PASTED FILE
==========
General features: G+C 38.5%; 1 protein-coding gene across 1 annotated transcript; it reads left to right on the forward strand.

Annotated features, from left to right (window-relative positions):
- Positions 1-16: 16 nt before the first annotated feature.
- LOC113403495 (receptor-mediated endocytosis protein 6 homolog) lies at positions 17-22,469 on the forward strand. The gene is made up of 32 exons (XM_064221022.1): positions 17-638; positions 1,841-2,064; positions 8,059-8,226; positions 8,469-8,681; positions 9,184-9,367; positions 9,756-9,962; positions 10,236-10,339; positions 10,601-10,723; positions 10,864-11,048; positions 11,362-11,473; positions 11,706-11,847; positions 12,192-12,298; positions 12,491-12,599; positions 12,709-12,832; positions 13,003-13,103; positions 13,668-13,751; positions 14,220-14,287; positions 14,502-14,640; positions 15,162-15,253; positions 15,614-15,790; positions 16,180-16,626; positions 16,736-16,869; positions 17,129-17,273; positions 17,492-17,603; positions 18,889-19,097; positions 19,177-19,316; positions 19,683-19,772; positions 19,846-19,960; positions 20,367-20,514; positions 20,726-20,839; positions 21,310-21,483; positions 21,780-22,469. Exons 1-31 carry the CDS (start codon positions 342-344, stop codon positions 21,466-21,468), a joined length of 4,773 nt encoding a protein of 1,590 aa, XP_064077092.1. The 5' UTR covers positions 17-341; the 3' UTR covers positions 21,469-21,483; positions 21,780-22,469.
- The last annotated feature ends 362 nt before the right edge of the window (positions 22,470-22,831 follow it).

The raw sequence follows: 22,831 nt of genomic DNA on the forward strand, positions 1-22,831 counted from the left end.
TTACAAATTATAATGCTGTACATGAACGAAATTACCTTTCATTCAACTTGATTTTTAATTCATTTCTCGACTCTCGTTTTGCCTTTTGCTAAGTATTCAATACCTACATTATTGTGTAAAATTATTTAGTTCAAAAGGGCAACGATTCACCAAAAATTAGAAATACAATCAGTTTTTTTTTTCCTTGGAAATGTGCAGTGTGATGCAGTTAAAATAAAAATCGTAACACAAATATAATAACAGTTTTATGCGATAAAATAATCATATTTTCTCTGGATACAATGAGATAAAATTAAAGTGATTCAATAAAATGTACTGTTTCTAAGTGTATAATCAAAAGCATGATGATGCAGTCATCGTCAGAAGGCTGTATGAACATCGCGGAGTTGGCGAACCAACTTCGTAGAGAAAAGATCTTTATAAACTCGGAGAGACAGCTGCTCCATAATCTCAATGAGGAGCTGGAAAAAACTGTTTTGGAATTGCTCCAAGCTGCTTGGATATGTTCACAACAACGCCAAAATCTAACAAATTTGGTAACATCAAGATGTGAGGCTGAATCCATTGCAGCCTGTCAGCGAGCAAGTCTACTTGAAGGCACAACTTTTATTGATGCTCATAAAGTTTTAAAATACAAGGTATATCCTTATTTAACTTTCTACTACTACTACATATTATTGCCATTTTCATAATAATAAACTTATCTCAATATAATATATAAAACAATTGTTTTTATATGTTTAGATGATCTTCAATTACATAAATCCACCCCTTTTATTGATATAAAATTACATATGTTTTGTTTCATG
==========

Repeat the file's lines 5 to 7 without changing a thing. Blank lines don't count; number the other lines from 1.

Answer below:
- The last annotated feature ends 362 nt before the right edge of the window (positions 22,470-22,831 follow it).

The raw sequence follows: 22,831 nt of genomic DNA on the forward strand, positions 1-22,831 counted from the left end.
TTACAAATTATAATGCTGTACATGAACGAAATTACCTTTCATTCAACTTGATTTTTAATTCATTTCTCGACTCTCGTTTTGCCTTTTGCTAAGTATTCAATACCTACATTATTGTGTAAAATTATTTAGTTCAAAAGGGCAACGATTCACCAAAAATTAGAAATACAATCAGTTTTTTTTTTCCTTGGAAATGTGCAGTGTGATGCAGTTAAAATAAAAATCGTAACACAAATATAATAACAGTTTTATGCGATAAAATAATCATATTTTCTCTGGATACAATGAGATAAAATTAAAGTGATTCAATAAAATGTACTGTTTCTAAGTGTATAATCAAAAGCATGATGATGCAGTCATCGTCAGAAGGCTGTATGAACATCGCGGAGTTGGCGAACCAACTTCGTAGAGAAAAGATCTTTATAAACTCGGAGAGACAGCTGCTCCATAATCTCAATGAGGAGCTGGAAAAAACTGTTTTGGAATTGCTCCAAGCTGCTTGGATATGTTCACAACAACGCCAAAATCTAACAAATTTGGTAACATCAAGATGTGAGGCTGAATCCATTGCAGCCTGTCAGCGAGCAAGTCTACTTGAAGGCACAACTTTTATTGATGCTCATAAAGTTTTAAAATACAAGGTATATCCTTATTTAACTTTCTACTACTACTACATATTATTGCCATTTTCATAATAATAAACTTATCTCAATATAATATATAAAACAATTGTTTTTATATGTTTAGATGATCTTCAATTACATAAATCCACCCCTTTTATTGATATAAAATTACATATGTTTTGTTTCATG